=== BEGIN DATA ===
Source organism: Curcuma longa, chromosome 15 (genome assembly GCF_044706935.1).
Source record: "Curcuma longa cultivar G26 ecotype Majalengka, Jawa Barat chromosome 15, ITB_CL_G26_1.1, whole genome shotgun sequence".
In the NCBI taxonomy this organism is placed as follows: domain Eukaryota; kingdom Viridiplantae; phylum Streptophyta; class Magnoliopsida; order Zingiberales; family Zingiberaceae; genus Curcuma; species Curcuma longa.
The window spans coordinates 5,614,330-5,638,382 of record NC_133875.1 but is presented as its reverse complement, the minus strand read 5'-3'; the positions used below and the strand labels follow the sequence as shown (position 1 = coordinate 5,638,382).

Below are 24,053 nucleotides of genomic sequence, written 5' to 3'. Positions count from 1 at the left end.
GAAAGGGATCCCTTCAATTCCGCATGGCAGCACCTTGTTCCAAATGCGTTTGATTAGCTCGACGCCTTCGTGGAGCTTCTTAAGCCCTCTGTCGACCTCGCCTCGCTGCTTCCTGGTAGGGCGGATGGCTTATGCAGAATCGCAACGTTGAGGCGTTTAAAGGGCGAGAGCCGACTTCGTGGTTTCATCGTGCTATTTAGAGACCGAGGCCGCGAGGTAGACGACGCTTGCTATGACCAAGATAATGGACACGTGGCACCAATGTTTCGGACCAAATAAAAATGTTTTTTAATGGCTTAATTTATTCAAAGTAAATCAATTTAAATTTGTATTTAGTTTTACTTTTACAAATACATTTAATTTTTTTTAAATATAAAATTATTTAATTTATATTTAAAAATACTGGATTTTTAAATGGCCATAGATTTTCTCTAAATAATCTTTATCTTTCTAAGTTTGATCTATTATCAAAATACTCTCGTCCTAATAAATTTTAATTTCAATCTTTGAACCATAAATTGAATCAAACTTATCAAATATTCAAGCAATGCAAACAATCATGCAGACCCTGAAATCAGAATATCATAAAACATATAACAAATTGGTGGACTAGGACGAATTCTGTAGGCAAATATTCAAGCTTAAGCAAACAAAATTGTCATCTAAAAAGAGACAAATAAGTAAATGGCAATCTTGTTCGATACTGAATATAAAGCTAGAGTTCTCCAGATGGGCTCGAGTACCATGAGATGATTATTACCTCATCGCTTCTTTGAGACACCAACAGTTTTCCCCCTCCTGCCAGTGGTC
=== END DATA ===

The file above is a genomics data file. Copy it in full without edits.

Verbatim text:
Source organism: Curcuma longa, chromosome 15 (genome assembly GCF_044706935.1).
Source record: "Curcuma longa cultivar G26 ecotype Majalengka, Jawa Barat chromosome 15, ITB_CL_G26_1.1, whole genome shotgun sequence".
In the NCBI taxonomy this organism is placed as follows: domain Eukaryota; kingdom Viridiplantae; phylum Streptophyta; class Magnoliopsida; order Zingiberales; family Zingiberaceae; genus Curcuma; species Curcuma longa.
The window spans coordinates 5,614,330-5,638,382 of record NC_133875.1 but is presented as its reverse complement, the minus strand read 5'-3'; the positions used below and the strand labels follow the sequence as shown (position 1 = coordinate 5,638,382).

Below are 24,053 nucleotides of genomic sequence, written 5' to 3'. Positions count from 1 at the left end.
GAAAGGGATCCCTTCAATTCCGCATGGCAGCACCTTGTTCCAAATGCGTTTGATTAGCTCGACGCCTTCGTGGAGCTTCTTAAGCCCTCTGTCGACCTCGCCTCGCTGCTTCCTGGTAGGGCGGATGGCTTATGCAGAATCGCAACGTTGAGGCGTTTAAAGGGCGAGAGCCGACTTCGTGGTTTCATCGTGCTATTTAGAGACCGAGGCCGCGAGGTAGACGACGCTTGCTATGACCAAGATAATGGACACGTGGCACCAATGTTTCGGACCAAATAAAAATGTTTTTTAATGGCTTAATTTATTCAAAGTAAATCAATTTAAATTTGTATTTAGTTTTACTTTTACAAATACATTTAATTTTTTTTAAATATAAAATTATTTAATTTATATTTAAAAATACTGGATTTTTAAATGGCCATAGATTTTCTCTAAATAATCTTTATCTTTCTAAGTTTGATCTATTATCAAAATACTCTCGTCCTAATAAATTTTAATTTCAATCTTTGAACCATAAATTGAATCAAACTTATCAAATATTCAAGCAATGCAAACAATCATGCAGACCCTGAAATCAGAATATCATAAAACATATAACAAATTGGTGGACTAGGACGAATTCTGTAGGCAAATATTCAAGCTTAAGCAAACAAAATTGTCATCTAAAAAGAGACAAATAAGTAAATGGCAATCTTGTTCGATACTGAATATAAAGCTAGAGTTCTCCAGATGGGCTCGAGTACCATGAGATGATTATTACCTCATCGCTTCTTTGAGACACCAACAGTTTTCCCCCTCCTGCCAGTGGTC